RISE OF THE HA'AKOA
Responding to a Need
Anciently, our kūpuna practiced kāne (masculine) protocols associated with war, the war god Kū, and the Hawaiian religion.
Peace and cultural transformation resulted in the practice of these warrior protocols being abandoned and in time forgotten.
Today, there are no Haʻakoa (dance of the warrior) that have survived from ancient times.
There is a need for Haʻakoa today, a cultural protocol that exemplifies the warrior spirit.
There is a need for more masculine (Kū) energy to balance the feminine (Hina) energy currently dominating the Hawaiian culture today.
Beginning in the mid-70s, many Hawaiian organizations have incorporated Haʻakoa into their respective organizations and the Lāhui in general.
All Haʻakoa practiced today are modern day innovations with various degrees of cultural competency.
An exemplary Haʻakoa such as Eia Hawaiʻi may, in time, be considered a Traditional Cultural Protocol (see below).
Today’s Innovation, Tomorrow’s Tradition:
The study of tradition is a subject of various academic fields in social science including anthropology, archaeology, and biology. According to sociologists, three things are necessary to make a practice a tradition: (1) A large number of people must participate in the practice or recognize and accept what it is. (2) The practice must be passed down from one generation to another. (3) The practice must honor, respect, or acknowledge the past. In addition, most sociologists believe a practice must be carried on for at least 3 consecutive generations before it can be considered a tradition. Note: A generation of time is considered to be 25 years. As such, what may be considered an innovation today may be considered a tradition in as little as 75 years.
Given the above, it is extremely important that Haʻakoa developed today are done in a culturally competent manner. We must insure the cultural integrity of today's Haʻakoa, because today's innovations may become tomorrow's traditional cultural protocols.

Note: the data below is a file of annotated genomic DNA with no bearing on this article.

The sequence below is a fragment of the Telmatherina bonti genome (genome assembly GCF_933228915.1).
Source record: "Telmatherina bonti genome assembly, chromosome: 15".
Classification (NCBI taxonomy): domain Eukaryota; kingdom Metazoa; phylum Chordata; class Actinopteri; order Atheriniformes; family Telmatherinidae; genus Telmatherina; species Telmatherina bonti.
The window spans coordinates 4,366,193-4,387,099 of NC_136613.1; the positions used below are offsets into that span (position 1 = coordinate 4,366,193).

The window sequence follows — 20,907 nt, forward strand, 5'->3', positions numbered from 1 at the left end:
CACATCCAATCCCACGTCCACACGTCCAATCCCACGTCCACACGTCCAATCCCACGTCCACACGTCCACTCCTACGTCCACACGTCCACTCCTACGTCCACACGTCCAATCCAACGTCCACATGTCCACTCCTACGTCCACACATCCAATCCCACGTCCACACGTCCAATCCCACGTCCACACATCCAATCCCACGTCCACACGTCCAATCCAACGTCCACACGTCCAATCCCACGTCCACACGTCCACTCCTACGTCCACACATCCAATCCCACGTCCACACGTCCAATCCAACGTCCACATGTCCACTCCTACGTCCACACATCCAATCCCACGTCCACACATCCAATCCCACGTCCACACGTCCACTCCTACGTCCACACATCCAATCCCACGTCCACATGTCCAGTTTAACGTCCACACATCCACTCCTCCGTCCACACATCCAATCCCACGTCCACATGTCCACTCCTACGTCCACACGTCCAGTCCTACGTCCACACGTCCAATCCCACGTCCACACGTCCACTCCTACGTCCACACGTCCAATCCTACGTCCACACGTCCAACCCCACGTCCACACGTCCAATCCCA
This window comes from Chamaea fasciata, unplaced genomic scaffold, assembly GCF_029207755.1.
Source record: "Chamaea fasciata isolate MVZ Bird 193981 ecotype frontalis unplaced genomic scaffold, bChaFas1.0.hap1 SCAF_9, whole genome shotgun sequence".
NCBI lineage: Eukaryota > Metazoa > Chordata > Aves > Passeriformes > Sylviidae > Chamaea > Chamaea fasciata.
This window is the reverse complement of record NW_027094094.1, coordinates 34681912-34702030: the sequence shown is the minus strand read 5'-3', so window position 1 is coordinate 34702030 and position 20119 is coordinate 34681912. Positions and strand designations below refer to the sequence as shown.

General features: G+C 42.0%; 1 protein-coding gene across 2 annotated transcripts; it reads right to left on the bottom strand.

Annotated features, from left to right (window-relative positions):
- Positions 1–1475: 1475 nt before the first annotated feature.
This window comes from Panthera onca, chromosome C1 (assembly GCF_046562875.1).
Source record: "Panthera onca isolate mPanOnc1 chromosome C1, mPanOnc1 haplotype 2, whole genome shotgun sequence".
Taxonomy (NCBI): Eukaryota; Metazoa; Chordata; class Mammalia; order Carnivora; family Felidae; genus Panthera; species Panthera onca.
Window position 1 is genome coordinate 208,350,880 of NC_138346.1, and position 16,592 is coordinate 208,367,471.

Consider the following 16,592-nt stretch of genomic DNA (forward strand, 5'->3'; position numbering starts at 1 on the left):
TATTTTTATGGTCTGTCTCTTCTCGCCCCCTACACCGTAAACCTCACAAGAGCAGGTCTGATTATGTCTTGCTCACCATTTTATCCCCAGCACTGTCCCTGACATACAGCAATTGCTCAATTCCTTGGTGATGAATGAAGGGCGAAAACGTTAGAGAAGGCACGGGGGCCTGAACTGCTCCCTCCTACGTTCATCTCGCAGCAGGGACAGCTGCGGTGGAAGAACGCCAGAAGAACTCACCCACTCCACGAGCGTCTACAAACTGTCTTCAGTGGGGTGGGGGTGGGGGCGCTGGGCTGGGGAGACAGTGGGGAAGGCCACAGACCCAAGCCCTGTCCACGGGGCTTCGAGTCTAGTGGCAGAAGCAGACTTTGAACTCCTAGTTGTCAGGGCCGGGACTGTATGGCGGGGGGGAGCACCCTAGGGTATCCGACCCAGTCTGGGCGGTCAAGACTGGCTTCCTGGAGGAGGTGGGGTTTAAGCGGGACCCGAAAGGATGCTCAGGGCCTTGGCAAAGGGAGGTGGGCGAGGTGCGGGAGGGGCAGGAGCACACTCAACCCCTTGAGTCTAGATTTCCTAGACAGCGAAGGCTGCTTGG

Manaʻo from Dr. Kanahele:
The words and manaʻo of Dr. George Kanahele is insightful here as we press forward with cultural innovations, that may one day become cultural traditions.
“Understand, therefore, that the Renaissance does not mean a literal rebirth of classical Hawaiian traditions, dances, chants and so forth. To believe otherwise is to make a fetish out of tradition. We've lost too much already. Who knows, for example, what a truly traditional, pre-1778 chant sounds like? And even if we did, could anyone recreate it exactly? Who would want to anyway? Creative artists are not mindless copycats. They strive to express their own selves and their own time. Consequently, today's chants are not the same as those of 1778. They are different, but yet they still retain some identifiable characteristics that we can call Hawaiian. What precisely are those characteristics, those standards by which we judge what is artistically and culturally honest, are sometimes questionable. Sometimes they lead to arguments. And, God knows, we have a lot of arguments among Hawaiians. Maybe that, too, is evidence of dynamic culture. I don't know. At any rate, while we try to insist on certain standards of cultural integrity and authenticity, we must realize the historical reality of inevitable change. Thus, in our efforts to rediscover our roots, to reaffirm our heritage, to revive our past, we cannot always be too clear about precisely what we are rediscovering, reaffirming, or reviving. It may well be that much, if not most, of what we are reviving is new traditions that look like old traditions."
Kanahele, G.S. (1979). The Hawaiian Renaissance.
Given the manaʻo of Dr Kanahele, let us press forward with cultural competence as best we know and can. At the very least, let us not incorporate words and movements that do not appear to be Hawaiian into our Haʻakoa. Let us not blindly follow what other innovators have done, but insure that what we create, incorporate, and perpetuate, are truly and uniquely HAWAIIAN.
Note: Guidelines have been created to assist kānaka as they haku Haʻakoa.
Though Haʻakoa celebrate Hawaii’s proud warrior heritage and the virtues of strength and honor, they are not associated with war, the ancient Hawaiian religion, or death, and darkness. Instead, today’s Haʻakoa represent life and light and are designed to unify, empower, and uplift individuals, groups, communities, and the Lāhui.
Today's Haʻakoa are cultural innovations that in time may be recognized as traditional cultural protocols. As such, it is extremely important that Haʻakoa developed today are done in a culturally competent manner.